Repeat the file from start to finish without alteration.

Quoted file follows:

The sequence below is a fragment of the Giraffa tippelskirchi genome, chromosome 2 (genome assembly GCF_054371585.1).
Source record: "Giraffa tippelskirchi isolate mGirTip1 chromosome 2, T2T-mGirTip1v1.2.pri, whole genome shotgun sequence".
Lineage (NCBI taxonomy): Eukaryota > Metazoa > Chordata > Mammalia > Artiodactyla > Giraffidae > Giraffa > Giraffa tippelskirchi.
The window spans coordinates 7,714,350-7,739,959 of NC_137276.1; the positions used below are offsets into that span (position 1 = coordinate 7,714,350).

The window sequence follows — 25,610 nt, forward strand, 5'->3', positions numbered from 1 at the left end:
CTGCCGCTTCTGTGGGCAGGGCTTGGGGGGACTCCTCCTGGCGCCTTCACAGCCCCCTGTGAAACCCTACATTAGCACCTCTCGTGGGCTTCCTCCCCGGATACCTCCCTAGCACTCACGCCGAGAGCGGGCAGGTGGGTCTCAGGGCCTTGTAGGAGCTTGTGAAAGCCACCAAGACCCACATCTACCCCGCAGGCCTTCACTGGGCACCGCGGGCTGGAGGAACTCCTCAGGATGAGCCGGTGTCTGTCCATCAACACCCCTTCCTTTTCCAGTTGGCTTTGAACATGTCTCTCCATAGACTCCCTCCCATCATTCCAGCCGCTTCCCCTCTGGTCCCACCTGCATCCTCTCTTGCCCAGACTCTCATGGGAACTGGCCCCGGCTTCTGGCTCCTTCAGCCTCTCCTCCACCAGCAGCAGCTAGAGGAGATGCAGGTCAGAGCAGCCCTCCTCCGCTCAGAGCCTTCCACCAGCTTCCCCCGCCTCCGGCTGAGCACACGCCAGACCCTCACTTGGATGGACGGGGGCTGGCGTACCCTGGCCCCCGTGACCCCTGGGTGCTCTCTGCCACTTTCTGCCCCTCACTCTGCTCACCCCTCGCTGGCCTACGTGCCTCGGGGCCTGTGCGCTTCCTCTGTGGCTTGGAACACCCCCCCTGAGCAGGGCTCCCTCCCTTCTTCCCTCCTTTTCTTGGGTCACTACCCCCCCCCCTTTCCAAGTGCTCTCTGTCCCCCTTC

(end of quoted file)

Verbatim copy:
The sequence below is a fragment of the Giraffa tippelskirchi genome, chromosome 2 (genome assembly GCF_054371585.1).
Source record: "Giraffa tippelskirchi isolate mGirTip1 chromosome 2, T2T-mGirTip1v1.2.pri, whole genome shotgun sequence".
Lineage (NCBI taxonomy): Eukaryota > Metazoa > Chordata > Mammalia > Artiodactyla > Giraffidae > Giraffa > Giraffa tippelskirchi.
The window spans coordinates 7,714,350-7,739,959 of NC_137276.1; the positions used below are offsets into that span (position 1 = coordinate 7,714,350).

The window sequence follows — 25,610 nt, forward strand, 5'->3', positions numbered from 1 at the left end:
CTGCCGCTTCTGTGGGCAGGGCTTGGGGGGACTCCTCCTGGCGCCTTCACAGCCCCCTGTGAAACCCTACATTAGCACCTCTCGTGGGCTTCCTCCCCGGATACCTCCCTAGCACTCACGCCGAGAGCGGGCAGGTGGGTCTCAGGGCCTTGTAGGAGCTTGTGAAAGCCACCAAGACCCACATCTACCCCGCAGGCCTTCACTGGGCACCGCGGGCTGGAGGAACTCCTCAGGATGAGCCGGTGTCTGTCCATCAACACCCCTTCCTTTTCCAGTTGGCTTTGAACATGTCTCTCCATAGACTCCCTCCCATCATTCCAGCCGCTTCCCCTCTGGTCCCACCTGCATCCTCTCTTGCCCAGACTCTCATGGGAACTGGCCCCGGCTTCTGGCTCCTTCAGCCTCTCCTCCACCAGCAGCAGCTAGAGGAGATGCAGGTCAGAGCAGCCCTCCTCCGCTCAGAGCCTTCCACCAGCTTCCCCCGCCTCCGGCTGAGCACACGCCAGACCCTCACTTGGATGGACGGGGGCTGGCGTACCCTGGCCCCCGTGACCCCTGGGTGCTCTCTGCCACTTTCTGCCCCTCACTCTGCTCACCCCTCGCTGGCCTACGTGCCTCGGGGCCTGTGCGCTTCCTCTGTGGCTTGGAACACCCCCCCTGAGCAGGGCTCCCTCCCTTCTTCCCTCCTTTTCTTGGGTCACTACCCCCCCCCCTTTCCAAGTGCTCTCTGTCCCCCTTC